G5 nations point finger on trade and climate

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The Group of Five emerging nations, which include powerhouses China and India, said on yesterday developed countries had to take the lead on removing trade barriers and addressing climate change.
The G5, formulating its position ahead of talks with the Group of Eight rich nations in Italy, cautioned that they were suffering more from the global economic crisis caused by the world’s wealthiest countries, Reuters reports.
“We are concerned about the present state of the world economy, which submits the developing countries to an inordinate burden resulting from a crisis they did not initiate,” said the G5 nations, which also include Brazil, South Africa and Mexico.
The G5 meetings came amid hopes of possible breakthrough on trade. A draft communique suggested the G8 and G5 would agree at talks in the Italian town of L’Aquila to conclude the stalled Doha round of trade talks in 2010.
In their statement, the G5 said it was committed to try to address “any outstanding problems” on trade talks and added the successful conclusion of Doha would provide “a major stimulus to the restoration of confidence in world markets”.
But it also called on the world’s richest nations to tear down trade barriers they said were a drag on the world economy and to restore credit to the poorest countries.
“We will stress tomorrow the importance of maintaining adequate flow of finance to the developing countries and also of keeping markets open by resisting protectionist pressures,” said India’s Prime Minister Manmohan Singh.
The G8 agreed on yesterday to try to limit global warming to 2 degrees Celsius and cut its greenhouse gas emissions by 80 %, but it failed to persuade China and India to join a bid to halve world emissions.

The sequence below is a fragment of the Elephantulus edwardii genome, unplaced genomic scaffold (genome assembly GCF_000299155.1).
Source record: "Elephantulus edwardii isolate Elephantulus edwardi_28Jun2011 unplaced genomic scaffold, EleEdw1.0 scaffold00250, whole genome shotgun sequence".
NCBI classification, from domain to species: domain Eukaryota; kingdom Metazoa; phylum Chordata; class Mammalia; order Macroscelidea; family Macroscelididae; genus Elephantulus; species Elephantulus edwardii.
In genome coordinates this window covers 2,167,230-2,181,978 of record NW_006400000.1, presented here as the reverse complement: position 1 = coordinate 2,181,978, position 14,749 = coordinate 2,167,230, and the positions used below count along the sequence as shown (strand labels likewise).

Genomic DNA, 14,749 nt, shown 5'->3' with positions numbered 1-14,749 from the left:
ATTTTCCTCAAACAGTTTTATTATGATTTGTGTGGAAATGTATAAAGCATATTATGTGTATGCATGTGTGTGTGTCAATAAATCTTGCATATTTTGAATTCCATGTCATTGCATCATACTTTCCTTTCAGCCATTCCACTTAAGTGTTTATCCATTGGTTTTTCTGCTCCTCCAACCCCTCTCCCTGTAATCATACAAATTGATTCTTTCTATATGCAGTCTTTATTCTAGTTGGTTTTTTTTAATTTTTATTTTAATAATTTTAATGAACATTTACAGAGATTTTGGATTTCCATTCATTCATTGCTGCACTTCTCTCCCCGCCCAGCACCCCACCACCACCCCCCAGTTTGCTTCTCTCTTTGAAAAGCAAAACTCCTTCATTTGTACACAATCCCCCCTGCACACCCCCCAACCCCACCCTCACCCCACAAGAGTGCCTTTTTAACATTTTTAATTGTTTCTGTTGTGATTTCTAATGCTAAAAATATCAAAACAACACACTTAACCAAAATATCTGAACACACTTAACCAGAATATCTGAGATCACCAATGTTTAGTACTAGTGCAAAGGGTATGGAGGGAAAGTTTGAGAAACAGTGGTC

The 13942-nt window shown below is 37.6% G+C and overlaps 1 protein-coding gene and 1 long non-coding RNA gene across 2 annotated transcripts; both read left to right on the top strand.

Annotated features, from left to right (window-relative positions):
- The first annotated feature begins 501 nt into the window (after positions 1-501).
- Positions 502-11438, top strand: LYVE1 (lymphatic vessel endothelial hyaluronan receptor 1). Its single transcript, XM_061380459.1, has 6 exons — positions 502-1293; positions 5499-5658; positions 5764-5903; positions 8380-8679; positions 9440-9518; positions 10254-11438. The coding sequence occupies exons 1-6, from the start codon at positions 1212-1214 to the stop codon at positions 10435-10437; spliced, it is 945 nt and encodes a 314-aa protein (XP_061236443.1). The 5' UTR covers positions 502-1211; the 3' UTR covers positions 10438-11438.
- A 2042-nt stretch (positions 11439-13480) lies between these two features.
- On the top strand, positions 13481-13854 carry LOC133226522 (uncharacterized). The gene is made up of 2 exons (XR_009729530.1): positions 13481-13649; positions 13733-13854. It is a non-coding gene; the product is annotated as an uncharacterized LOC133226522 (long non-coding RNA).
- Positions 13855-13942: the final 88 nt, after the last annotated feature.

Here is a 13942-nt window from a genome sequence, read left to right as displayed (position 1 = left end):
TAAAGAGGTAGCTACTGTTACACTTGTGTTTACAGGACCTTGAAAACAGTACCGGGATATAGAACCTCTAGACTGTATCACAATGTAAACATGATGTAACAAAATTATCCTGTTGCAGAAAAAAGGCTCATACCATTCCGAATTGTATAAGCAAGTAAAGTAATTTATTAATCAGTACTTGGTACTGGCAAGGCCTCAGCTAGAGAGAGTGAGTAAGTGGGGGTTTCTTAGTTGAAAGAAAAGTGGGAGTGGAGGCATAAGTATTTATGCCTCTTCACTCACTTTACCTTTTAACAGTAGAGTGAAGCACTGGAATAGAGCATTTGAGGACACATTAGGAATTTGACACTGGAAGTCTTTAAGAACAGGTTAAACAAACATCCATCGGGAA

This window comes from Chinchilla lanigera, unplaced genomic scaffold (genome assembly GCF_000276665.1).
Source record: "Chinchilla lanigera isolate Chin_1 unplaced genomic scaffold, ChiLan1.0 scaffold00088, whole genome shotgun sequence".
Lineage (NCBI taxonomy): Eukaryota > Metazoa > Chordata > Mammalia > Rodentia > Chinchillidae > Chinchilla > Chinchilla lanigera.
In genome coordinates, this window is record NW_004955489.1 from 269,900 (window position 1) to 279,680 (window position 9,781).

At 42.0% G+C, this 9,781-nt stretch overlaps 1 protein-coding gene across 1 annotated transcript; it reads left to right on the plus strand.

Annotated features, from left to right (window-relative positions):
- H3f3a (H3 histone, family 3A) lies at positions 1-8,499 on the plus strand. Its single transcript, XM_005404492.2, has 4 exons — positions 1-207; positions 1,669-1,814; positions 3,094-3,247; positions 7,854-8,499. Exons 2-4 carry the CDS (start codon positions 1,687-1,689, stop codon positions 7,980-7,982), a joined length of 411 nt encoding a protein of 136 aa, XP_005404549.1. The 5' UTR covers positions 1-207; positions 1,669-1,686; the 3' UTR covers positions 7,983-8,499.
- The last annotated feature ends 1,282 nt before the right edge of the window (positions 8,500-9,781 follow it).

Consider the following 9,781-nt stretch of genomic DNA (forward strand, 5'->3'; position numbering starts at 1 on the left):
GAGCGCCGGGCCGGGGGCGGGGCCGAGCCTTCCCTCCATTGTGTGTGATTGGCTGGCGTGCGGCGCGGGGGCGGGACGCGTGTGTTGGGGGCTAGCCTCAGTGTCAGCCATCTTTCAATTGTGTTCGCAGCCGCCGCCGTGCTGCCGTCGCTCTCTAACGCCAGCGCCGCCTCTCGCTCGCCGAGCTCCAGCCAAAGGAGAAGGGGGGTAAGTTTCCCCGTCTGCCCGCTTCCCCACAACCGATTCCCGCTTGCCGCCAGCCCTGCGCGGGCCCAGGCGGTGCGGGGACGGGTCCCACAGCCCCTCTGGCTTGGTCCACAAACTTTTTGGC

Speaking to reporters, leaders of the G5 nations said the world’s richest nations had a greater responsibility to address climate change.
With only five months until a new UN climate pact is due to be agreed in Copenhagen, the G5 called on developed nations to reduce their aggregate emissions by at least 40 % below 1990 levels by 2020.
“The member countries of the Group of Five reiterate our commitment to shared yet differentiated responsibilities in order to face this global problem,” said Mexican President Felipe Calderon.
Chinese State Councillor Dai Bingguo stood in for President Hu Jintao, who pulled out of the summit to return home to monitor developments in the northwestern Xinjiang region after 156 people were killed in its worst ethnic violence in decades.
Some had thought China might push for G8 debate about the dollar’s status as the world’s main reserve currency, but Dai steered well clear of broaching anything so controversial in his statement to the press.
“We had a candid, effective and in-depth exchange of views and reached a broad consensus. Of course, there are some issues that need further discussion and study,” he said.
China has been credited by many analysts for a textbook stimulus programme that has helped its recovery, and the G5 countries called for “strong economic stimulus measures to restore market confidence”.
“Developed countries have a leading responsibility in this regard.”